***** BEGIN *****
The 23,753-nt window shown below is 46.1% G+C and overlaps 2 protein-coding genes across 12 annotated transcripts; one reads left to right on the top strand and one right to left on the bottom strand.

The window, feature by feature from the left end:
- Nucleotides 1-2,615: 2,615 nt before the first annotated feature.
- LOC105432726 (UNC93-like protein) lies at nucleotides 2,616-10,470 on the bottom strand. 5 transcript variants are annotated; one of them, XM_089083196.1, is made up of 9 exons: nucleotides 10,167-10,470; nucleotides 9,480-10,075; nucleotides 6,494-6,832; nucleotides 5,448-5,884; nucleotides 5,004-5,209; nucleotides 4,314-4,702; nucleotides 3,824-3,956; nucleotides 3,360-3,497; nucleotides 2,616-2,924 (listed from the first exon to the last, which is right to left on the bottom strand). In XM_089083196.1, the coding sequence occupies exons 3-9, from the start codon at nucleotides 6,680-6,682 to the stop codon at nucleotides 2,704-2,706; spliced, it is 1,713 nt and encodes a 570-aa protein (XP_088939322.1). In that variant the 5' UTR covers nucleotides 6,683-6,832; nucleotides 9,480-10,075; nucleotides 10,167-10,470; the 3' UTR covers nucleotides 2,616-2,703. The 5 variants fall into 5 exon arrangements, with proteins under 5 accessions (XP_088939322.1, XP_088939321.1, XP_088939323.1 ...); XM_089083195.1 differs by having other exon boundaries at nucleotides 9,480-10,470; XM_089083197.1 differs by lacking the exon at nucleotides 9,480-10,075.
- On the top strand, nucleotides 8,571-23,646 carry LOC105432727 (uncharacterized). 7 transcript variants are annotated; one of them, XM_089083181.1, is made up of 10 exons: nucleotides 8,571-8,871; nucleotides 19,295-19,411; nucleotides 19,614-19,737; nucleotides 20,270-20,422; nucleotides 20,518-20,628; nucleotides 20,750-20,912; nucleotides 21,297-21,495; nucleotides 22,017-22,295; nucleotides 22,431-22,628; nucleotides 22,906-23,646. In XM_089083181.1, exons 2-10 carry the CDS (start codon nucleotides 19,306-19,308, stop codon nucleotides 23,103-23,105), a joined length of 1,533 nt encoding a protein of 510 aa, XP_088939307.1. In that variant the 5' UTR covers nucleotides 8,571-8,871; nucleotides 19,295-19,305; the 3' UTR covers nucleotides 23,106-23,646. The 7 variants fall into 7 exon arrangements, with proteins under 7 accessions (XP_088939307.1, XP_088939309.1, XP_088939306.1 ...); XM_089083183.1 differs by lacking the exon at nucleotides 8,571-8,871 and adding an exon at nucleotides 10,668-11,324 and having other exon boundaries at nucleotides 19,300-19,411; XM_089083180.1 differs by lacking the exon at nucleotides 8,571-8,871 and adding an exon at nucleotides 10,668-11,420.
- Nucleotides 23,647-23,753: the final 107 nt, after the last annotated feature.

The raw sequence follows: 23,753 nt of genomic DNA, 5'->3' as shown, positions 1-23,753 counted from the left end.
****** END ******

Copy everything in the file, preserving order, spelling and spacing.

The 23,753-nt window shown below is 46.1% G+C and overlaps 2 protein-coding genes across 12 annotated transcripts; one reads left to right on the top strand and one right to left on the bottom strand.

The window, feature by feature from the left end:
- Nucleotides 1-2,615: 2,615 nt before the first annotated feature.
- LOC105432726 (UNC93-like protein) lies at nucleotides 2,616-10,470 on the bottom strand. 5 transcript variants are annotated; one of them, XM_089083196.1, is made up of 9 exons: nucleotides 10,167-10,470; nucleotides 9,480-10,075; nucleotides 6,494-6,832; nucleotides 5,448-5,884; nucleotides 5,004-5,209; nucleotides 4,314-4,702; nucleotides 3,824-3,956; nucleotides 3,360-3,497; nucleotides 2,616-2,924 (listed from the first exon to the last, which is right to left on the bottom strand). In XM_089083196.1, the coding sequence occupies exons 3-9, from the start codon at nucleotides 6,680-6,682 to the stop codon at nucleotides 2,704-2,706; spliced, it is 1,713 nt and encodes a 570-aa protein (XP_088939322.1). In that variant the 5' UTR covers nucleotides 6,683-6,832; nucleotides 9,480-10,075; nucleotides 10,167-10,470; the 3' UTR covers nucleotides 2,616-2,703. The 5 variants fall into 5 exon arrangements, with proteins under 5 accessions (XP_088939322.1, XP_088939321.1, XP_088939323.1 ...); XM_089083195.1 differs by having other exon boundaries at nucleotides 9,480-10,470; XM_089083197.1 differs by lacking the exon at nucleotides 9,480-10,075.
- On the top strand, nucleotides 8,571-23,646 carry LOC105432727 (uncharacterized). 7 transcript variants are annotated; one of them, XM_089083181.1, is made up of 10 exons: nucleotides 8,571-8,871; nucleotides 19,295-19,411; nucleotides 19,614-19,737; nucleotides 20,270-20,422; nucleotides 20,518-20,628; nucleotides 20,750-20,912; nucleotides 21,297-21,495; nucleotides 22,017-22,295; nucleotides 22,431-22,628; nucleotides 22,906-23,646. In XM_089083181.1, exons 2-10 carry the CDS (start codon nucleotides 19,306-19,308, stop codon nucleotides 23,103-23,105), a joined length of 1,533 nt encoding a protein of 510 aa, XP_088939307.1. In that variant the 5' UTR covers nucleotides 8,571-8,871; nucleotides 19,295-19,305; the 3' UTR covers nucleotides 23,106-23,646. The 7 variants fall into 7 exon arrangements, with proteins under 7 accessions (XP_088939307.1, XP_088939309.1, XP_088939306.1 ...); XM_089083183.1 differs by lacking the exon at nucleotides 8,571-8,871 and adding an exon at nucleotides 10,668-11,324 and having other exon boundaries at nucleotides 19,300-19,411; XM_089083180.1 differs by lacking the exon at nucleotides 8,571-8,871 and adding an exon at nucleotides 10,668-11,420.
- Nucleotides 23,647-23,753: the final 107 nt, after the last annotated feature.

The raw sequence follows: 23,753 nt of genomic DNA, 5'->3' as shown, positions 1-23,753 counted from the left end.